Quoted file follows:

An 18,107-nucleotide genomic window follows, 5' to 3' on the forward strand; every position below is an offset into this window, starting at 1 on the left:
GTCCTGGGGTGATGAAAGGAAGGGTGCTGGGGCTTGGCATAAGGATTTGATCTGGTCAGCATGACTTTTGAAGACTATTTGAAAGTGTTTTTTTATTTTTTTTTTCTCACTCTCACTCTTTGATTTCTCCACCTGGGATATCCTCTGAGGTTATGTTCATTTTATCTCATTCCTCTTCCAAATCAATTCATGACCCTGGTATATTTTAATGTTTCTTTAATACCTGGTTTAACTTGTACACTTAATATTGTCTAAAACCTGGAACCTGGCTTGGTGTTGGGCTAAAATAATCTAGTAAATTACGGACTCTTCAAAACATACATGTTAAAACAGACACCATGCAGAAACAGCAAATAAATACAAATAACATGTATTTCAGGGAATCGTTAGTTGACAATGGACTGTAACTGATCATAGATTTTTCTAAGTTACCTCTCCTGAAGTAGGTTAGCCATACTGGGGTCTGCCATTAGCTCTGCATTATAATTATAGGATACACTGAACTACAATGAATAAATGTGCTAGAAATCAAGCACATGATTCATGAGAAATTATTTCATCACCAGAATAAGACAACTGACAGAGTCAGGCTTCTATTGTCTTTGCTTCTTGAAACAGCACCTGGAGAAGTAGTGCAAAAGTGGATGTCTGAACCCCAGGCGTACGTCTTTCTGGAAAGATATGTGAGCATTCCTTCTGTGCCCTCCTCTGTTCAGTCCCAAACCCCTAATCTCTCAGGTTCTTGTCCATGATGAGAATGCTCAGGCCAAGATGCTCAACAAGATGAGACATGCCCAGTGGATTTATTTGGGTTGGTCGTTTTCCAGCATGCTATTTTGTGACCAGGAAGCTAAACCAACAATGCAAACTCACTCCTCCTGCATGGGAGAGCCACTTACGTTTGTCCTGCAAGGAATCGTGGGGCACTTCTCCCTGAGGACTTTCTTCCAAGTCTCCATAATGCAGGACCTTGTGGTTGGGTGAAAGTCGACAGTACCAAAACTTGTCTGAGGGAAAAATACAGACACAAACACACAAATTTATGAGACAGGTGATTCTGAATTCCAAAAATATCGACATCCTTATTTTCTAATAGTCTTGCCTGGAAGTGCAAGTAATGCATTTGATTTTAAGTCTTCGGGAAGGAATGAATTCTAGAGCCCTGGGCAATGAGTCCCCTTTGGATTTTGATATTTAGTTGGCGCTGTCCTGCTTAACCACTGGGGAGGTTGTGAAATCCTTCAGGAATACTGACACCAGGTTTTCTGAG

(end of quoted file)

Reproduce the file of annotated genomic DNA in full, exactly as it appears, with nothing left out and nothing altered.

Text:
An 18,107-nucleotide genomic window follows, 5' to 3' on the forward strand; every position below is an offset into this window, starting at 1 on the left:
GTCCTGGGGTGATGAAAGGAAGGGTGCTGGGGCTTGGCATAAGGATTTGATCTGGTCAGCATGACTTTTGAAGACTATTTGAAAGTGTTTTTTTATTTTTTTTTTCTCACTCTCACTCTTTGATTTCTCCACCTGGGATATCCTCTGAGGTTATGTTCATTTTATCTCATTCCTCTTCCAAATCAATTCATGACCCTGGTATATTTTAATGTTTCTTTAATACCTGGTTTAACTTGTACACTTAATATTGTCTAAAACCTGGAACCTGGCTTGGTGTTGGGCTAAAATAATCTAGTAAATTACGGACTCTTCAAAACATACATGTTAAAACAGACACCATGCAGAAACAGCAAATAAATACAAATAACATGTATTTCAGGGAATCGTTAGTTGACAATGGACTGTAACTGATCATAGATTTTTCTAAGTTACCTCTCCTGAAGTAGGTTAGCCATACTGGGGTCTGCCATTAGCTCTGCATTATAATTATAGGATACACTGAACTACAATGAATAAATGTGCTAGAAATCAAGCACATGATTCATGAGAAATTATTTCATCACCAGAATAAGACAACTGACAGAGTCAGGCTTCTATTGTCTTTGCTTCTTGAAACAGCACCTGGAGAAGTAGTGCAAAAGTGGATGTCTGAACCCCAGGCGTACGTCTTTCTGGAAAGATATGTGAGCATTCCTTCTGTGCCCTCCTCTGTTCAGTCCCAAACCCCTAATCTCTCAGGTTCTTGTCCATGATGAGAATGCTCAGGCCAAGATGCTCAACAAGATGAGACATGCCCAGTGGATTTATTTGGGTTGGTCGTTTTCCAGCATGCTATTTTGTGACCAGGAAGCTAAACCAACAATGCAAACTCACTCCTCCTGCATGGGAGAGCCACTTACGTTTGTCCTGCAAGGAATCGTGGGGCACTTCTCCCTGAGGACTTTCTTCCAAGTCTCCATAATGCAGGACCTTGTGGTTGGGTGAAAGTCGACAGTACCAAAACTTGTCTGAGGGAAAAATACAGACACAAACACACAAATTTATGAGACAGGTGATTCTGAATTCCAAAAATATCGACATCCTTATTTTCTAATAGTCTTGCCTGGAAGTGCAAGTAATGCATTTGATTTTAAGTCTTCGGGAAGGAATGAATTCTAGAGCCCTGGGCAATGAGTCCCCTTTGGATTTTGATATTTAGTTGGCGCTGTCCTGCTTAACCACTGGGGAGGTTGTGAAATCCTTCAGGAATACTGACACCAGGTTTTCTGAG